Firmware upgrade at competitions - event partners please read.

This post is basically a rant, but It has to be said because two days later I’m still annoyed.

On Saturday we attended a local competition and, amongst many other issues, one in particular was rather worrying.

Having arrived I sent two of our teams to get their robots inspected, when the students arrived back in the pits they told me that the inspectors had said their “code” was not compatible with the field control system, we use ROBOTC so this is obviously not the case (and in fact is irrelevant, I know a thing or two about user code). When I checked the two robots neither would connect to the joystick, so I went to see what had happened.

It turned out that the inspection staff were updating all cortex and joystick master firmware to V4.01, in doing this they had (probably) also loaded the IFI default code as they were using the VEXnet upgrade utility, I don’t know that for sure because the robots were acting as if there was no user code installed.

Event partners - Do not upgrade my robot firmware !

I cannot stress enough how potentially dangerous this can be, it’s bad enough upgrading any software at competition but loading default code onto a robot with a different sensor and motor configuration could have caused significant damage.

I do not want to upgrade to V4.01 yet, there are several reasons but most of all I do not have any VEXnet 2.0 keys and don’t need to.

To make things worse on Saturday, the students had left the latest code they had been working on the night before at the school and we had to use a backup from a previous competition. Now I know I should know better, but the fact is that the competition organizers caused us 30 minutes of panic while we tried to find a suitable PC to reload firmware (we normally run ROBOTC under virtualization on a Mac, the firmware update utility does not work under this environment) followed by a scramble to figure out which user code they wanted to use from our backups.

So if any event organizers are reading this, I say again.

Do not upgrade master firmware at competitions. The tournament manager software is compatible with any recent version of firmware (3.23 or 4.01) and also both VEXnet 1.0 and VEXnet 2.0. I don’t really care if you think my robot would be better off on version 4.01, I know better.

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How dare somebody try to tell James Pearman what to do! :stuck_out_tongue: I mean that with an sincerity I can muster.

Anyway, I agree. An event sponsor has every right to tell a team to do something differently (i.e. upgrade firmware versions), but they should have no power enforcing this. For teams who don’t comply, there should be a caveat: if something goes wrong, tough luck and don’t expect the event to replay a match because you failed to do something the EP asked you to do.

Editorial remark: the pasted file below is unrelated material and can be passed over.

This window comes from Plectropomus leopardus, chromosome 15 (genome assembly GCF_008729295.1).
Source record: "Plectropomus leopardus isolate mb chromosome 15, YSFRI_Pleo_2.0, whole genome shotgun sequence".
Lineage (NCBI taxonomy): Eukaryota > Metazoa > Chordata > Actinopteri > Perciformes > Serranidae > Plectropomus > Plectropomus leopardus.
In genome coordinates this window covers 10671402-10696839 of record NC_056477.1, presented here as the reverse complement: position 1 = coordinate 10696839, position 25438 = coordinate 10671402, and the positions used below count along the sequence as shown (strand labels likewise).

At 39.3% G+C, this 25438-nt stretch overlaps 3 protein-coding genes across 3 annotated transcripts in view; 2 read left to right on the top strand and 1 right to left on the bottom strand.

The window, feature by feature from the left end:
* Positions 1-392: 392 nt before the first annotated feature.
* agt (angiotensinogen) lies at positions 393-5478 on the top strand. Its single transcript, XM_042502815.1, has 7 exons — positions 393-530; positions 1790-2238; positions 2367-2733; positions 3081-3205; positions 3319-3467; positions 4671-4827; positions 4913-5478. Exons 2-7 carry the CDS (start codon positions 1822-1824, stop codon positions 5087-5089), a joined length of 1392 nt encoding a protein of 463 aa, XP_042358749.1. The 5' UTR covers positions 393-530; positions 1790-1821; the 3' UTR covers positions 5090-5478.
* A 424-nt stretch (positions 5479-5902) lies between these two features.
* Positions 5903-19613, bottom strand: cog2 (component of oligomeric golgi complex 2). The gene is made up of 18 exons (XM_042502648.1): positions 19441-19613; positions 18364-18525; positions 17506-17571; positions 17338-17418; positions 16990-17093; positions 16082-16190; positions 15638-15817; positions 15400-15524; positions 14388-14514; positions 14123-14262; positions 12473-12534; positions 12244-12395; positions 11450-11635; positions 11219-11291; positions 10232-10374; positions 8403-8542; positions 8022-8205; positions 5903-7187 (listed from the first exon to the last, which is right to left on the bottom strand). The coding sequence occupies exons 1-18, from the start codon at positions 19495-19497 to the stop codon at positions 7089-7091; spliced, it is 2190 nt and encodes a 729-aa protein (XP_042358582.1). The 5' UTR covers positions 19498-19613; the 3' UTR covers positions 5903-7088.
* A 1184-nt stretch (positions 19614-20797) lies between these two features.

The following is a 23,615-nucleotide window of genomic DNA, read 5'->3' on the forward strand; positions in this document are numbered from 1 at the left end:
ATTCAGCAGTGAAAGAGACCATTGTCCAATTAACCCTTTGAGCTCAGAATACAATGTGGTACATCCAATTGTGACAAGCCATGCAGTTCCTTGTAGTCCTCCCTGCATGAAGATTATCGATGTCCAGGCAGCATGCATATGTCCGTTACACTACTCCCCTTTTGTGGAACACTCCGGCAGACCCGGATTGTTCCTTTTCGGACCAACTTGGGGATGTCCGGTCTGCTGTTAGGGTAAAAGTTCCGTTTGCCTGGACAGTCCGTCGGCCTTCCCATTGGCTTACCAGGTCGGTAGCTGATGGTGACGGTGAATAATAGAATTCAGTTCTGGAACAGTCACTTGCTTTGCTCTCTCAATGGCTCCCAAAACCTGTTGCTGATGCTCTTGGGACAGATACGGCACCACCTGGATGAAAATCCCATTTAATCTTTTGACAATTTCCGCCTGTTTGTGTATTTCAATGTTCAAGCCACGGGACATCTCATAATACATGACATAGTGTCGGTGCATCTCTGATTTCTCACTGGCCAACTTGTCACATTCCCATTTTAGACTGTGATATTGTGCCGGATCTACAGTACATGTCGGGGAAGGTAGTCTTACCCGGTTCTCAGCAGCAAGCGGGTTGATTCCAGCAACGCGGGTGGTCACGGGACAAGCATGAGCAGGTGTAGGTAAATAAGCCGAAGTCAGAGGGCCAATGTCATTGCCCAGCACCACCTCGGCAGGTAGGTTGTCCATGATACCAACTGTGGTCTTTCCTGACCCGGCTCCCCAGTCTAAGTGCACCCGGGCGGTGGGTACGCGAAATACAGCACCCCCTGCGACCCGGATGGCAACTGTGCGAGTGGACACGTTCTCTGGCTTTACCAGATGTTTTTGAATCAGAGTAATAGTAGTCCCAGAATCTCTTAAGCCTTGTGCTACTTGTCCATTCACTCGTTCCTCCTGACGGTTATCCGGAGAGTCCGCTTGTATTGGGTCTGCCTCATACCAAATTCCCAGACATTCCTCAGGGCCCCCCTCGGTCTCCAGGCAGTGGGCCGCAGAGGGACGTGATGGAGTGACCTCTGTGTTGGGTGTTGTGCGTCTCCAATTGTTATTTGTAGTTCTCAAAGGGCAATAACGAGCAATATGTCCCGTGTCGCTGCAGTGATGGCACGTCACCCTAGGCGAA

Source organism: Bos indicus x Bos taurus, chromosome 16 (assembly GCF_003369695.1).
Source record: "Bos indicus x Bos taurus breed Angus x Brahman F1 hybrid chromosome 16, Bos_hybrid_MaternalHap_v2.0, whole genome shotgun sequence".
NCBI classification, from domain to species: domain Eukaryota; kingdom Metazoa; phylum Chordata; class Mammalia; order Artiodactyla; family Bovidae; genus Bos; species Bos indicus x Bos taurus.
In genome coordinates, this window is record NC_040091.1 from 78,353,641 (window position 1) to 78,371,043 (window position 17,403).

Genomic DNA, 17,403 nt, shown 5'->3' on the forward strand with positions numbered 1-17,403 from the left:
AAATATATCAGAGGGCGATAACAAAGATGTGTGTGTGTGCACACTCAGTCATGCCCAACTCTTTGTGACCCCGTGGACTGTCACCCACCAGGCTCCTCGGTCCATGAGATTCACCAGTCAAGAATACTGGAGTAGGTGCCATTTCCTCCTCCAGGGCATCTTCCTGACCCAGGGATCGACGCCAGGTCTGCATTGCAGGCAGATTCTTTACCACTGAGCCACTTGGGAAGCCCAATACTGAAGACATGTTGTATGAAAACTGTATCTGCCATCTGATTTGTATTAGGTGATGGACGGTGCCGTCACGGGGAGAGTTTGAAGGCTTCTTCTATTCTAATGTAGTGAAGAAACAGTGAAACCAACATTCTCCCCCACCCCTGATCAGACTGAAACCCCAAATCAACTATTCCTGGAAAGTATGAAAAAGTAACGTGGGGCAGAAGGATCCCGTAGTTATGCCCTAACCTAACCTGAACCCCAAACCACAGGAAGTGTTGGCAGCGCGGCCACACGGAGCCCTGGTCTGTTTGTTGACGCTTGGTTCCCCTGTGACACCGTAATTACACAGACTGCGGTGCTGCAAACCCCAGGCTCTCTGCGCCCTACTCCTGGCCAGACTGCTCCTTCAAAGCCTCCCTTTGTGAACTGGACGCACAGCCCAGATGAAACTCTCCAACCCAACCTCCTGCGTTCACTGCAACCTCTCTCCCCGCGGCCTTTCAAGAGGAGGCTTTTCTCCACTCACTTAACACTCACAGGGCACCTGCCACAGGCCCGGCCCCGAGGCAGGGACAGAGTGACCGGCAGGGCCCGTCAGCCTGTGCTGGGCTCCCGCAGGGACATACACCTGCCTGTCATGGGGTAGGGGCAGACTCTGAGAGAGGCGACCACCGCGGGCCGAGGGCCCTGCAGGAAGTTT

Just wondering, how did the EP manage to connect their computer to your robot without major protesting?

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This happened during robot inspection, I was not with the students, I have no need to be. The students just went with what the adult inspectors requested and allowed a computer to be connected to the robot.

This happened to at least half the teams at the competition before they realized they had blown away everyone code.

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How do they the field control check in inspection? I mean of all the robots I’ve inspected I NEVER download firmware to a team’s robot unless they specifically ask for my help and have an issue with the robot. That’s a very large issue.

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Usually competition switch, make sure joystick is disabled during autonomous. That’s all we do at worlds as well. I’ve no idea what they were doing on Saturday but I assume the same.

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The event wasn’t done well at all. Replaying the elimination matches due to “VEXnet problems” was not right at all. And also, in the semifinals, the opposing robot broke the plane of our starting tile and referee said he was fine with it. Also, he counted a robot as not hanging if it touched the wall.:confused:

Sounds like a very poorly run event.

Ok, thought they may do something even crazier, but still, there’s no need to do that to others’ robots.

Was this the first year the event was run, or was it the same event with a new person in charge of it?

This was their first year, but I think the third or fourth event. I was told the motivation had been one team that had new VEXnet 2.0 keys at the previous competition that had perhaps had problems.

This competition has passed, as Robo-Sumant said, there was some very questionable refereeing and blatant disregard for rules which are not really open for interpretation (for example, opponent robot touching your starting tile in autonomous being “OK” ). But there’s no point on dwelling on those problems, I doubt we will attend this location again. However, my original post was aimed at event partners that may still have competitions to run and are planning to be “helpful” by updating the robot firmware.

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Worst part is when you have to compete at these locations.

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That’s truly unfortunate, I’m sorry you guys had to go through with that. I would’ve been irate if I was at that event.

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In the Southern California area, probably other areas as well, there aren’t that many competitions in relation to the number of teams in the area. The teams that have money sign up for 10 when the competitions are announced. Our team, however, has to sign up for what is available.

I understand that at this point, there is nothing that can be done to resolve this, but the fact that tournament champions would have qualified for State is devastating.